• Ultimately it’s all hearsay and spin. I really don’t believe there wasn’t any interest at all in Vrbata, but he also didn’t seem to want to move at the deadline and had the right to enforce his NTC how he pleases. We’ll never know the full truth of it, I’m sure.

      • Ronning4ever

        While I’d normally agree about hearsay and spin, Jim Benning does not strike me as a man who outright lies. Given the specificity of his comments, I’d take them at face value: Vrbata gave a legitimate series of names, but there were no offers. Hard to fault management for that IMHO.

        “He could have given us teams we had no chance to trade him to, but he gave us a fair list,” Benning said. “We talked to all the teams on the list. For whatever reason, a couple of teams went in a different direction; the other teams weren’t buying at the deadline.”

    • Kanucked

      While some of it was on the player, Desjardins didn’t really put him in a position to succeed. Vrbata complained as early as training camp that he needed time with line mates to develop chemistry.

      When it becomes clear that the season isn’t going well, the Canucks should have tried to put him in positions where he could maximize his points so he could get a decent return.

      I think that has been a consistent trait for Benning is his ability to foresee circumstances that are readily foreseeable.

  • CursedCanucks

    Benning did good getting him signed. Later in the 2nd year kept wishing they would put him back with the Sedins.. But they never did. Think everyone figured he would rebound somewhat, cause he did not look inspired on any other line then the first.

  • rediiis

    Unfortunately Loui checked out last year (three hits, you really have to try to not have three hits by accident) and yet it reminds me of Redrum Vrbata. Has NTC and binds JB’s hands. If teams on his list are up against the cap, what can you do if they take a pass. He played Benning and their was nothing he could do, other than sitting him. Looking back, Willie should have sat him.

  • TheRealPB

    I remember how disappointed I was at the TDL that year in the (mis)handling of both Vrbata and Hamhuis. But in hindsight it was probably not as easy as it looked. We all know the Hamhuis case and how we got kind of played by Dallas who ended up with him anyway. But in Vrbata’s case I did wonder how much this was the Canucks’ fault. If anything I thought he was weirdly mishandled by WD — he was kind of pushed into a baby-sitting role with Horvat and Baertschi and it didn’t go well. It made me really question his professionalism because other vets have handled assignments like that far better — think about Trent Klatt or Trevor Linden with the Sedins. But whatever it was, the Canucks did very little to drive up Vrbata’s value before the deadline (and if I remember he was injured and shut down right after wasn’t he?). Even if he had been showcased I don’t know that he would have been amenable to a move. It’s pretty understandable if he didn’t want to move with a pregnant girlfriend but the next year in Arizona he flat out refused to be traded at the deadline again. So I think a little of Column A, a little of Column B is probably pretty bang-on.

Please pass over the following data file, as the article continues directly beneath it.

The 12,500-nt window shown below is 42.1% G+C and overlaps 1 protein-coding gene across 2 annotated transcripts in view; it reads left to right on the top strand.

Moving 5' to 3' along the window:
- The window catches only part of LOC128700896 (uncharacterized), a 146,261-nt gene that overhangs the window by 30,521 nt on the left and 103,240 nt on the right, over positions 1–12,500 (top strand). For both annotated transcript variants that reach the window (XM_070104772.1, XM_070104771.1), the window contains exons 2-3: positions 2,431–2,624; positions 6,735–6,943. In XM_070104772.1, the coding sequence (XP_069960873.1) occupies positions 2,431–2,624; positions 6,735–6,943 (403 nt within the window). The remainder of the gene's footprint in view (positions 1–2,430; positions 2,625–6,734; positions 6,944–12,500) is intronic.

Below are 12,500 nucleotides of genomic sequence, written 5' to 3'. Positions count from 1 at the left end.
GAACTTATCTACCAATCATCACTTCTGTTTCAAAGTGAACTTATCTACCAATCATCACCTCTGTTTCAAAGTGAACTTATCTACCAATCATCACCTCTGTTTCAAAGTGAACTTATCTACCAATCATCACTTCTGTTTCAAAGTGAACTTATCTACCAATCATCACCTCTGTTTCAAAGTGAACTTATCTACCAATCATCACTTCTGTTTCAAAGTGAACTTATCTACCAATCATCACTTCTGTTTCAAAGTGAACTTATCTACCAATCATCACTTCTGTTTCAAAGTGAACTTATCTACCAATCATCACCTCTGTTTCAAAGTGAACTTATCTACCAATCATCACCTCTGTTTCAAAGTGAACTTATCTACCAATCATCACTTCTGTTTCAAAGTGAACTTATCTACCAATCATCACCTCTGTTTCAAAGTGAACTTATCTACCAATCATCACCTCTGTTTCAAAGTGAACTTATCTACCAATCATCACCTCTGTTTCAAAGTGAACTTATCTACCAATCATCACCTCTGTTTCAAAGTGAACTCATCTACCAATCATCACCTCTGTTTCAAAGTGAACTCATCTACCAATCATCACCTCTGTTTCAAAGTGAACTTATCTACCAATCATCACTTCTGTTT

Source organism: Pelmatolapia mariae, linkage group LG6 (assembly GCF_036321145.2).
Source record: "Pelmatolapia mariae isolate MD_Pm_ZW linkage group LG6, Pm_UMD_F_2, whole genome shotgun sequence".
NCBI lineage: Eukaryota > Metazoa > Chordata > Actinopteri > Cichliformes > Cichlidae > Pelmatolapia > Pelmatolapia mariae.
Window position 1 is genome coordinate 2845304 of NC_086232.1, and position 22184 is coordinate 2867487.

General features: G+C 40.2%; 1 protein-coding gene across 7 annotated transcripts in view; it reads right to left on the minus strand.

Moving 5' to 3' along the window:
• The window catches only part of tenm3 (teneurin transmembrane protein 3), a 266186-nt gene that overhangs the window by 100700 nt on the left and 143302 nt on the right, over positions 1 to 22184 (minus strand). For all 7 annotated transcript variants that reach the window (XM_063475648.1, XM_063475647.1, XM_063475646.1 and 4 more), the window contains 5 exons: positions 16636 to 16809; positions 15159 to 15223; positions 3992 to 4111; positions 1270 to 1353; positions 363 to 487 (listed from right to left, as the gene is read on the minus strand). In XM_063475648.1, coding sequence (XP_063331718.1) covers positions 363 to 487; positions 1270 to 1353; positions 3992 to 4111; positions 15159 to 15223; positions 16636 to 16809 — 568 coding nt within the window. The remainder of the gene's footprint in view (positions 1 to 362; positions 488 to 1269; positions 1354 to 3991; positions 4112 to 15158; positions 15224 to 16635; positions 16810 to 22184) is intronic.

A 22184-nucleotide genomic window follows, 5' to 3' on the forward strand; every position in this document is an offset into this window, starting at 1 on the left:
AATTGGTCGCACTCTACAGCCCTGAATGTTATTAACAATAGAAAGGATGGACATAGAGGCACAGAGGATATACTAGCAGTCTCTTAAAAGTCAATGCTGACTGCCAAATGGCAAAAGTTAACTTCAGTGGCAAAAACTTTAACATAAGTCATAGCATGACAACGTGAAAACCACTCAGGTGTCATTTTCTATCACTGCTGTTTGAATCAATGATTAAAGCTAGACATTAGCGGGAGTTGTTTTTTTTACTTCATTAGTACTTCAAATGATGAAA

• wojohowitz

    Maybe have a look at Benning`s free agency signings from two years ago. Burmistrov, Del Zotto, Gagner, Nilsson, Rodin and Wiercioch. Benning`s media conference comments to the bobbing heads were; `You know what we are trying to do. Right…and the bobbing heads respond; `Yeah Jim, we know what you`re trying to do` as they give each other puzzling looks like WTF is he doing.

  • jaybird43

    Another writer who blames Benning for an inability to move an NTC player. What a surprise (sarcasm). But seriously, without being privy to the actual conversations between Benning and Vrbata/agent, how would you even have a close if Vrbata said, F.Yooo, I refuse?

  • canuckfan

    Vrbata was awesome right up to the Calgary series where he did the disappearing act that ended up carrying over into the next season. Ever since that Calgary series his level of play dropped for the rest of his career and was never the player he was the first year with Canucks thankfully it was only a two year contract.

  • TheRealRusty

    Players have families to consider. I would imagine it is always easier to move a pending UFA with a NMC/NTC before the season starts then wait until the treat deadline.